At the start of the school year I was keen to let students publish everything they had written, hoping to foster an enjoyment of writing, especially in those who were normally hesitant to write. I would sometimes leave a couple of private comments with editing suggestions on a post prior to publishing their work for an audience. However, I would largely publish their loosely-edited work. This was proving to be effective in my classroom, as I noticed students were finding their voice and quickly finding enjoyment in writing. They were inspired to share their writing with each other in a grade-free environment.
Now, halfway through the year, I have found myself in a dilemma. I’ve been struggling with the extent to which student work needs to be edited and ‘polished’ prior to publishing. I often receive a piece of work painted with subtle errors, but I fear crushing the enjoyment of using Kidblog by pointing out these mistakes and making them edit every word prior to publishing. On the other hand, it is not only my hope, but also my job, to help students present their best work and continue to develop confidently as writers. Not to mention, with 28 students in my class, there is simply no way that I could read, edit, and conference with every author on every blog post.
With this dilemma in mind, I set out to find an effective way of ensuring polished posts without crushing the students’ blogging spirit: peer editing. Both the author and the editor have the opportunity to benefit from the peer editing process. The author receives supportive and constructive criticism from a source other than the teacher. For many students this makes the editing experience far less intimidating and even less of a chore. The other role, the editor, benefits by being given the ability to use critical thinking and communication skills to help another student.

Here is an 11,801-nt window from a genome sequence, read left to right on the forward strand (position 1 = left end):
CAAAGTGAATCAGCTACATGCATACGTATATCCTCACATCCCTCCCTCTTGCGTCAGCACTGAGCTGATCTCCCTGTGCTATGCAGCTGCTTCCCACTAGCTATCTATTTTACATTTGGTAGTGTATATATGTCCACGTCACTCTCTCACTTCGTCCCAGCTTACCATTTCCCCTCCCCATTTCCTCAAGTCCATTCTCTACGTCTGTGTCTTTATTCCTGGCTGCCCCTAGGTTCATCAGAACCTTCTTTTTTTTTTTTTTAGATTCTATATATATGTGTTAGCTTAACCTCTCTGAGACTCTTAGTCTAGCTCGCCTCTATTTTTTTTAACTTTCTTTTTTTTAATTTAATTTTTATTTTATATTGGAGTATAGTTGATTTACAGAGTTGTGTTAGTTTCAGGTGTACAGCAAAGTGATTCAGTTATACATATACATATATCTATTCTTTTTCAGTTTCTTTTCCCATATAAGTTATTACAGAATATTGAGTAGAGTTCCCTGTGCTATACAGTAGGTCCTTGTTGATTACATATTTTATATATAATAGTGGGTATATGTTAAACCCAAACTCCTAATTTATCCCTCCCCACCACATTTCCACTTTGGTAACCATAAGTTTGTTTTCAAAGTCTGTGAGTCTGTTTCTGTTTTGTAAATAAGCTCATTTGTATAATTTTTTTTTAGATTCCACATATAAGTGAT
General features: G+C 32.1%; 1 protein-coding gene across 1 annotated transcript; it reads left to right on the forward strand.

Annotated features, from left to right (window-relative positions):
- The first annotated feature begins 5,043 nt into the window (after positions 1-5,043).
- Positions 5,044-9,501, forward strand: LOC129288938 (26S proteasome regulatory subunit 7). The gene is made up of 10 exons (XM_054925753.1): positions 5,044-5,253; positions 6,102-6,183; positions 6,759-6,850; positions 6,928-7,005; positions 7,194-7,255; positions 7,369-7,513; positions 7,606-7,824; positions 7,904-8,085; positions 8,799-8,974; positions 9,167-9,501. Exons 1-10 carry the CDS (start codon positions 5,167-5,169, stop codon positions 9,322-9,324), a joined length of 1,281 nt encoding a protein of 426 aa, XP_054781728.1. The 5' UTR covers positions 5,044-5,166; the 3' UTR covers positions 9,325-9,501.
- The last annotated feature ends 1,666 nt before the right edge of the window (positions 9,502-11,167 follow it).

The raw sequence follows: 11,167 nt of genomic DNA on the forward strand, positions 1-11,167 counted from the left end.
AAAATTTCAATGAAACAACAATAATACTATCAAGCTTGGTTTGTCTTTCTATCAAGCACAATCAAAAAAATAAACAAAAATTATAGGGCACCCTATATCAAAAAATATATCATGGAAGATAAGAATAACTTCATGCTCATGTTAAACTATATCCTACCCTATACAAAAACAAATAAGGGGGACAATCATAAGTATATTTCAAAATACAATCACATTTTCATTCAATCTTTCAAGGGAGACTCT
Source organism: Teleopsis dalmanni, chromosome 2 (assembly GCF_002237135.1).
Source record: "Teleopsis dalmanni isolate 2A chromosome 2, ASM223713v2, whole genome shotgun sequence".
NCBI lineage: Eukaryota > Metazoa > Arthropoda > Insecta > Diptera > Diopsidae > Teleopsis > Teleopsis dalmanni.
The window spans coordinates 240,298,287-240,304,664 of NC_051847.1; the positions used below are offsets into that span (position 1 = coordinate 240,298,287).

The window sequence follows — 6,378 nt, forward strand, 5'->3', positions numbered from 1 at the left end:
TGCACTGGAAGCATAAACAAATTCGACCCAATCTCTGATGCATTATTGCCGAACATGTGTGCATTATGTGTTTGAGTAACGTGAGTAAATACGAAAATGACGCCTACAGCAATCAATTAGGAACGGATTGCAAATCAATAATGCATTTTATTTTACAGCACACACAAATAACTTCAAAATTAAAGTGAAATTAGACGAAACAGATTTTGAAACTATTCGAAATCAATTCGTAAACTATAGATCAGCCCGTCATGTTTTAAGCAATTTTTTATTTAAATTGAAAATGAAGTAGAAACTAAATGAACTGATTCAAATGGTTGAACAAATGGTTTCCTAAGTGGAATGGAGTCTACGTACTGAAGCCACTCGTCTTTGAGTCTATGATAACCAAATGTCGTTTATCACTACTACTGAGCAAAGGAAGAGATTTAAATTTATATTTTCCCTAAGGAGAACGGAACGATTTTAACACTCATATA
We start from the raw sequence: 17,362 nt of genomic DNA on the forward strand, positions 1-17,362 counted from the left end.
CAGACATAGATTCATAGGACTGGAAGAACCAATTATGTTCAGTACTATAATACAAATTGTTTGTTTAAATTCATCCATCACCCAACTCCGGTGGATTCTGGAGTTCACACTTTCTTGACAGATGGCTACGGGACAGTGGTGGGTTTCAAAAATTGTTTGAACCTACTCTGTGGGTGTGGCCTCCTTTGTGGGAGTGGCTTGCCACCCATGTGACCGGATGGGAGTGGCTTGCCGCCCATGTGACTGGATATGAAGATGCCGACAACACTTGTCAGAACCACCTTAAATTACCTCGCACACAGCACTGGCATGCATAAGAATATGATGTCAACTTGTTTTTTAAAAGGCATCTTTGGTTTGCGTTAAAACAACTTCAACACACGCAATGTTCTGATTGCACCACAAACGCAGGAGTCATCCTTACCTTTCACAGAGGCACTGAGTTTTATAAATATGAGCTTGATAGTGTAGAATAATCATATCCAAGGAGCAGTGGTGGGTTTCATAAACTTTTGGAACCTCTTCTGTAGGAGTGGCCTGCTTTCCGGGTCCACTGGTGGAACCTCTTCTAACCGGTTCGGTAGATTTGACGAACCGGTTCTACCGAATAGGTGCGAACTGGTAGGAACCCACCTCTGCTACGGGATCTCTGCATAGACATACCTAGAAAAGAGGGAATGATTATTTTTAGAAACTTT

With peer editing, students don’t feel like they are being given a traditional assignment, but more of an enjoyable enterprise. Plus, anything that saves the teacher time is always positive :).
My next step is to coach the class on best practices in peer editing, and to give them time to practice giving constructive criticism. To help with this I have used a peer-editor checklist developed by a colleague of mine which keeps editors focused when editing.
I believe that peer editing of blog posts, coupled with the evolution of their writing through in-class writing projects and assignments will have the desired effect of making my students’ writing not only entertaining, but also with limited error.